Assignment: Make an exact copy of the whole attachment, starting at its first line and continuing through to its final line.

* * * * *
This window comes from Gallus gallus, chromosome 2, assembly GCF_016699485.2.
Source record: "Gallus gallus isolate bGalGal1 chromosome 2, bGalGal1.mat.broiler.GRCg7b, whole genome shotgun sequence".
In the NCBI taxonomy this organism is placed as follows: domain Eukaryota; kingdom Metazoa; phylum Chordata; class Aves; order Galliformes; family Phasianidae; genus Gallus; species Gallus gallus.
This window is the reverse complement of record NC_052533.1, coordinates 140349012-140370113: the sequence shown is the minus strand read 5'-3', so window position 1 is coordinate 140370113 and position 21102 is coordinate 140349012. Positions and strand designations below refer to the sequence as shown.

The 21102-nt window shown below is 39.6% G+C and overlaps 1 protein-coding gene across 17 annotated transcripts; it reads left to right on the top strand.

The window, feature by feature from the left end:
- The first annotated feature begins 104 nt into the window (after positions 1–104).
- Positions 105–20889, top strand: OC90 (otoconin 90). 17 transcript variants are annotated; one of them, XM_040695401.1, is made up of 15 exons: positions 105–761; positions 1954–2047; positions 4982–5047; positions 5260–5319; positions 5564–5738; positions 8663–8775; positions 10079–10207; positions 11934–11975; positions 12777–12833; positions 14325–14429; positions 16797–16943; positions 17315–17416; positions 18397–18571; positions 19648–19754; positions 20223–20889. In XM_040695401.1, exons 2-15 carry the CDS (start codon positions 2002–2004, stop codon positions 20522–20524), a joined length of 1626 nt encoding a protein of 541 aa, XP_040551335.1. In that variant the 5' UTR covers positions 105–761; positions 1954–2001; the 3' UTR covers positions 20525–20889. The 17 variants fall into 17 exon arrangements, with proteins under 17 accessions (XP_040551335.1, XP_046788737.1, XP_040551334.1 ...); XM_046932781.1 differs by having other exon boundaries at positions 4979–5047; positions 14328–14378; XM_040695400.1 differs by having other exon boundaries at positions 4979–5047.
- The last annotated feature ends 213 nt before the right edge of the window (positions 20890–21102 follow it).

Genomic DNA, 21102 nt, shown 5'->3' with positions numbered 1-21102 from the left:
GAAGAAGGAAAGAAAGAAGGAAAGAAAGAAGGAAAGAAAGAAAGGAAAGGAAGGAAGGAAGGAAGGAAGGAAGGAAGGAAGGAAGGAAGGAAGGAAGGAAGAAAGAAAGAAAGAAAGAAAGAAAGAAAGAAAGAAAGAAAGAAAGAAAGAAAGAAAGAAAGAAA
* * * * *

This window comes from Gallus gallus, chromosome 2, assembly GCF_016699485.2.
Source record: "Gallus gallus isolate bGalGal1 chromosome 2, bGalGal1.mat.broiler.GRCg7b, whole genome shotgun sequence".
In the NCBI taxonomy this organism is placed as follows: domain Eukaryota; kingdom Metazoa; phylum Chordata; class Aves; order Galliformes; family Phasianidae; genus Gallus; species Gallus gallus.
This window is the reverse complement of record NC_052533.1, coordinates 140349012-140370113: the sequence shown is the minus strand read 5'-3', so window position 1 is coordinate 140370113 and position 21102 is coordinate 140349012. Positions and strand designations below refer to the sequence as shown.

The 21102-nt window shown below is 39.6% G+C and overlaps 1 protein-coding gene across 17 annotated transcripts; it reads left to right on the top strand.

The window, feature by feature from the left end:
- The first annotated feature begins 104 nt into the window (after positions 1–104).
- Positions 105–20889, top strand: OC90 (otoconin 90). 17 transcript variants are annotated; one of them, XM_040695401.1, is made up of 15 exons: positions 105–761; positions 1954–2047; positions 4982–5047; positions 5260–5319; positions 5564–5738; positions 8663–8775; positions 10079–10207; positions 11934–11975; positions 12777–12833; positions 14325–14429; positions 16797–16943; positions 17315–17416; positions 18397–18571; positions 19648–19754; positions 20223–20889. In XM_040695401.1, exons 2-15 carry the CDS (start codon positions 2002–2004, stop codon positions 20522–20524), a joined length of 1626 nt encoding a protein of 541 aa, XP_040551335.1. In that variant the 5' UTR covers positions 105–761; positions 1954–2001; the 3' UTR covers positions 20525–20889. The 17 variants fall into 17 exon arrangements, with proteins under 17 accessions (XP_040551335.1, XP_046788737.1, XP_040551334.1 ...); XM_046932781.1 differs by having other exon boundaries at positions 4979–5047; positions 14328–14378; XM_040695400.1 differs by having other exon boundaries at positions 4979–5047.
- The last annotated feature ends 213 nt before the right edge of the window (positions 20890–21102 follow it).

Genomic DNA, 21102 nt, shown 5'->3' with positions numbered 1-21102 from the left:
GAAGAAGGAAAGAAAGAAGGAAAGAAAGAAGGAAAGAAAGAAAGGAAAGGAAGGAAGGAAGGAAGGAAGGAAGGAAGGAAGGAAGGAAGGAAGGAAGGAAGAAAGAAAGAAAGAAAGAAAGAAAGAAAGAAAGAAAGAAAGAAAGAAAGAAAGAAAGAAAGAAA